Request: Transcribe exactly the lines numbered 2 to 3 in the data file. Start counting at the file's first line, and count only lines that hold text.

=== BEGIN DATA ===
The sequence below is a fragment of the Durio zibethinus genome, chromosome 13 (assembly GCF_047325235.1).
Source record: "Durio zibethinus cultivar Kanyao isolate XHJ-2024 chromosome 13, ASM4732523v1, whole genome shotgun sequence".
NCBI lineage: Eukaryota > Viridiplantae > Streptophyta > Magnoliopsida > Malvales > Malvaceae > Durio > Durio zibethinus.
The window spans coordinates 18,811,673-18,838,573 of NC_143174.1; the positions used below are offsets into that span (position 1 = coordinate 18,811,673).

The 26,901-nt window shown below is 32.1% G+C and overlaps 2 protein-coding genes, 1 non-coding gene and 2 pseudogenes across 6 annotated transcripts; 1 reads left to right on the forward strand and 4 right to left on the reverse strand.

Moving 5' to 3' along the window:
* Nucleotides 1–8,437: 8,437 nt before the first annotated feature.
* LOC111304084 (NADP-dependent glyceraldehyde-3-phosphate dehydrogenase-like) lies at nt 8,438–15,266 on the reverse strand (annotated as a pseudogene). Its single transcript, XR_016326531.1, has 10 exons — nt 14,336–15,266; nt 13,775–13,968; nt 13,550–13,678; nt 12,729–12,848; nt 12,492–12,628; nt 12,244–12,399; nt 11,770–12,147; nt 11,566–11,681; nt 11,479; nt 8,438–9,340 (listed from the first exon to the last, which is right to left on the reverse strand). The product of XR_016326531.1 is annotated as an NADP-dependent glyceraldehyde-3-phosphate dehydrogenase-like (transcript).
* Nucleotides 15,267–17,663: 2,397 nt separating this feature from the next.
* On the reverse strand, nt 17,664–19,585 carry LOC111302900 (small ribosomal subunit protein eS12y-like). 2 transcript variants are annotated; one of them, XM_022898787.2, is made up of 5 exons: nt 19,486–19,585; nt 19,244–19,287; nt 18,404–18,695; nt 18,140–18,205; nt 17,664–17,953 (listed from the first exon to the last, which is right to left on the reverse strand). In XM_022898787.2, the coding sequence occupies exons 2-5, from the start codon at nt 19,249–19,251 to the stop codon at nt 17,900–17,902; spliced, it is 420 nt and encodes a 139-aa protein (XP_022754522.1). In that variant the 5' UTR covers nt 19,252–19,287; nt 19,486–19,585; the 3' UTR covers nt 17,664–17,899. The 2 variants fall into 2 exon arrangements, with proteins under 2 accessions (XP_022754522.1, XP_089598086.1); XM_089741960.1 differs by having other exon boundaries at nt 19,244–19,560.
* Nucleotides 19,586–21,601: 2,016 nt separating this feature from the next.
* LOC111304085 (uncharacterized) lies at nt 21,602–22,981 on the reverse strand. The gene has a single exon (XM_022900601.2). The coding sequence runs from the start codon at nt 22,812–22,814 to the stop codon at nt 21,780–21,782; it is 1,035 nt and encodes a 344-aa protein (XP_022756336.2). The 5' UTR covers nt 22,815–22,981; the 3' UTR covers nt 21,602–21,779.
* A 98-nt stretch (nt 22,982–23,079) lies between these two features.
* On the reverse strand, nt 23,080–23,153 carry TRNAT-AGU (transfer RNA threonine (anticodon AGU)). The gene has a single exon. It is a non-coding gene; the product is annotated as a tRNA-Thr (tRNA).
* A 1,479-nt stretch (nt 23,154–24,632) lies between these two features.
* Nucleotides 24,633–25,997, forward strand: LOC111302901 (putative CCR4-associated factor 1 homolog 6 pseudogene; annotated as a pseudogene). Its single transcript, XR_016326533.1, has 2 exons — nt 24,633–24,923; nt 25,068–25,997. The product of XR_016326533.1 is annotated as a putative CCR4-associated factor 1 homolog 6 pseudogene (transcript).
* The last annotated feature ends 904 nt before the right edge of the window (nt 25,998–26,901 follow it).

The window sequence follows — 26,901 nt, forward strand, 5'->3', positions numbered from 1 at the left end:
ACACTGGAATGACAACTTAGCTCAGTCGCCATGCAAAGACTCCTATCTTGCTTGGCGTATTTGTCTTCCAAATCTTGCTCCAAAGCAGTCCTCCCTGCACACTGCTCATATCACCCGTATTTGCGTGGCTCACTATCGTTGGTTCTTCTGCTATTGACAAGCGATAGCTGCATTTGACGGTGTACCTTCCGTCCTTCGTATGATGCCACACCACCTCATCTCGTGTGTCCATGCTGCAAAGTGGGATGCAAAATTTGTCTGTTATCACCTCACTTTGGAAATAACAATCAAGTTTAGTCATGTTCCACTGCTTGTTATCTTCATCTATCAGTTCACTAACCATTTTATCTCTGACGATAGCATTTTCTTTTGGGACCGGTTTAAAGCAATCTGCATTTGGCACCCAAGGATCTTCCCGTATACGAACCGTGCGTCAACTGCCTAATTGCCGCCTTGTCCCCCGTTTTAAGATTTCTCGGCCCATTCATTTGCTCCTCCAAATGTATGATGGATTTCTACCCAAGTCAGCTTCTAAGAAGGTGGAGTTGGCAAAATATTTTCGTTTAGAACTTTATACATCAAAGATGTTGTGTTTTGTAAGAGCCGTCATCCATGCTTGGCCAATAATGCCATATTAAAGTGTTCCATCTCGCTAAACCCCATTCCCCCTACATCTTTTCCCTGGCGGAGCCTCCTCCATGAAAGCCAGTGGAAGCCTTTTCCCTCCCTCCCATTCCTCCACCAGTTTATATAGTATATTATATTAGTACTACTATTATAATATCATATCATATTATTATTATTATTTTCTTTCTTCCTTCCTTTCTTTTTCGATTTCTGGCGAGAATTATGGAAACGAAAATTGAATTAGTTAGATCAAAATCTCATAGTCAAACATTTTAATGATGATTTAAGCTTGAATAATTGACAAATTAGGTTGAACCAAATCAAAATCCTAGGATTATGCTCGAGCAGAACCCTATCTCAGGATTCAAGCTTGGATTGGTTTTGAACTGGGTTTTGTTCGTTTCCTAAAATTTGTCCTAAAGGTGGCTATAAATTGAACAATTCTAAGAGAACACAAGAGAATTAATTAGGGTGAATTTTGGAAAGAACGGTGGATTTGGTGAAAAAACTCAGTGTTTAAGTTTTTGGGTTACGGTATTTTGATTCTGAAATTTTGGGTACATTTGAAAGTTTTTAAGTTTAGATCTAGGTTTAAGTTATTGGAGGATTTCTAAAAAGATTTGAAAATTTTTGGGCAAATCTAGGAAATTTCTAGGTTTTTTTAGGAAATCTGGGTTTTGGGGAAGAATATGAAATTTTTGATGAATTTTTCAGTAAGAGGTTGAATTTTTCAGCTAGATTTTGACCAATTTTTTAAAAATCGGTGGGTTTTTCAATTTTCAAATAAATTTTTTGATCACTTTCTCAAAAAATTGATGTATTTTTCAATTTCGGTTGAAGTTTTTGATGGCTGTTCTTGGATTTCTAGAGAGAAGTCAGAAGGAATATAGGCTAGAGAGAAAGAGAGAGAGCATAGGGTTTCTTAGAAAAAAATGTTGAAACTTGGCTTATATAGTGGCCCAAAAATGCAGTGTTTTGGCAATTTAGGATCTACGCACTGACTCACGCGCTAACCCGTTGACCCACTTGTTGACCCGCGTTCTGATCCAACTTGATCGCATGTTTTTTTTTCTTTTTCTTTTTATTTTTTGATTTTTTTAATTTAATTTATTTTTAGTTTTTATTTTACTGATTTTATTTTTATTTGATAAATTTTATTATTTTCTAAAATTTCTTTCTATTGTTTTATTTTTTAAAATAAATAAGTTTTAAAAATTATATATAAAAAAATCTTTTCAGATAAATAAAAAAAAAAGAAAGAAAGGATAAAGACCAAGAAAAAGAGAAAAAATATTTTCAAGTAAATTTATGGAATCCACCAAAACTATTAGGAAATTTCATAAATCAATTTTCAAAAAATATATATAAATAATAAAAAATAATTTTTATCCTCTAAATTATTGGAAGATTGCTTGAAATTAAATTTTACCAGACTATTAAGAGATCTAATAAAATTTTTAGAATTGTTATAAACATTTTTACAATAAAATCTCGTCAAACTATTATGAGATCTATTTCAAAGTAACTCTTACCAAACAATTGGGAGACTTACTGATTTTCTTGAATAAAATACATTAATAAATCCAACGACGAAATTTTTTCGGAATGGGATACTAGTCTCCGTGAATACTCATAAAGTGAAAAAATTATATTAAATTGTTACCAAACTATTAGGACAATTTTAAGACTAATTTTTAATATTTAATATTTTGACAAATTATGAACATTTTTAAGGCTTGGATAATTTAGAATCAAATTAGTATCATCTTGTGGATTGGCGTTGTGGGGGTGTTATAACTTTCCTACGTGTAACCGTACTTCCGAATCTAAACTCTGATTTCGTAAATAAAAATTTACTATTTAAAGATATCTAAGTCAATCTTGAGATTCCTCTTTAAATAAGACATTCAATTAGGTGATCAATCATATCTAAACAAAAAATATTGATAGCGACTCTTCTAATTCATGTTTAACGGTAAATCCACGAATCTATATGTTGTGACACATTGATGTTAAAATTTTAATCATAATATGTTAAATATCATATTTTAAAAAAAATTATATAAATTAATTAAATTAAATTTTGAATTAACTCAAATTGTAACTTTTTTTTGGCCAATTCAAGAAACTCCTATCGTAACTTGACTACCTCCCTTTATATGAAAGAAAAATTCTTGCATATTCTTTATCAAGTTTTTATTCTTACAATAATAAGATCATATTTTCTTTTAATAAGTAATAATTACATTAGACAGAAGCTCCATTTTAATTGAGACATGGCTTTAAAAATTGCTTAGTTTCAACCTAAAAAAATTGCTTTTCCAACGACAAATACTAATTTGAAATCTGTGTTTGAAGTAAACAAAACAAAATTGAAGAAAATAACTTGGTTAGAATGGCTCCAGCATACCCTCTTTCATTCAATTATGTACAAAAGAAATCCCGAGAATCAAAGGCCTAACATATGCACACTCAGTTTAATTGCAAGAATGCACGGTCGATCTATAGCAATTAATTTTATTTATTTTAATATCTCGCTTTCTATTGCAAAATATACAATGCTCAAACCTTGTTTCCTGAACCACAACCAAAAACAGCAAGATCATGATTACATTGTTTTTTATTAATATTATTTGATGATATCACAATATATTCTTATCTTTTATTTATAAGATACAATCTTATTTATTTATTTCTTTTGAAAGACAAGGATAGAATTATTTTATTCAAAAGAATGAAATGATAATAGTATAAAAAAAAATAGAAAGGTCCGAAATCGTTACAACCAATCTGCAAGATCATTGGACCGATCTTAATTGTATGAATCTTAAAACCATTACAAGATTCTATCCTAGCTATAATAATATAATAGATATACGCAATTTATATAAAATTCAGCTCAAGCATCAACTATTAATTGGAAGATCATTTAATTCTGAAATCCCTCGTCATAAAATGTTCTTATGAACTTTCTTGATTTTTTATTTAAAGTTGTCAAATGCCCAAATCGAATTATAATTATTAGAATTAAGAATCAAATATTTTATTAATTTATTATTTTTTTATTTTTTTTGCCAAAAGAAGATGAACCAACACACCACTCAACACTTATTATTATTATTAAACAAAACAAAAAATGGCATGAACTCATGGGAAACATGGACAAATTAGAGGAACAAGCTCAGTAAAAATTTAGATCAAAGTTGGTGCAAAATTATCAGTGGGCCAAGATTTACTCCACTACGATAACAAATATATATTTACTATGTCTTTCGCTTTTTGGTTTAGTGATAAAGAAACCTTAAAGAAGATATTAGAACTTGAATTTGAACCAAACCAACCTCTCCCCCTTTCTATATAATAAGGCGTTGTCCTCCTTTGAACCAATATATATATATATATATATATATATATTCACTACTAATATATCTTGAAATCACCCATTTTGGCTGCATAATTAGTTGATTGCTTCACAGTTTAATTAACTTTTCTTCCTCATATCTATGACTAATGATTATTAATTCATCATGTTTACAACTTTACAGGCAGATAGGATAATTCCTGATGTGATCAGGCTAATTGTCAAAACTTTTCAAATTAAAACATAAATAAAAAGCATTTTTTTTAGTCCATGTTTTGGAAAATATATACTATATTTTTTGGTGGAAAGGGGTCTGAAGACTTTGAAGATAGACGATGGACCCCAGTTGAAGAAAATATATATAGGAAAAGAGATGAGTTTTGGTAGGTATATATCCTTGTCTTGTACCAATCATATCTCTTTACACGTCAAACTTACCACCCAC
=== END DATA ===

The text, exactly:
Source record: "Durio zibethinus cultivar Kanyao isolate XHJ-2024 chromosome 13, ASM4732523v1, whole genome shotgun sequence".
NCBI lineage: Eukaryota > Viridiplantae > Streptophyta > Magnoliopsida > Malvales > Malvaceae > Durio > Durio zibethinus.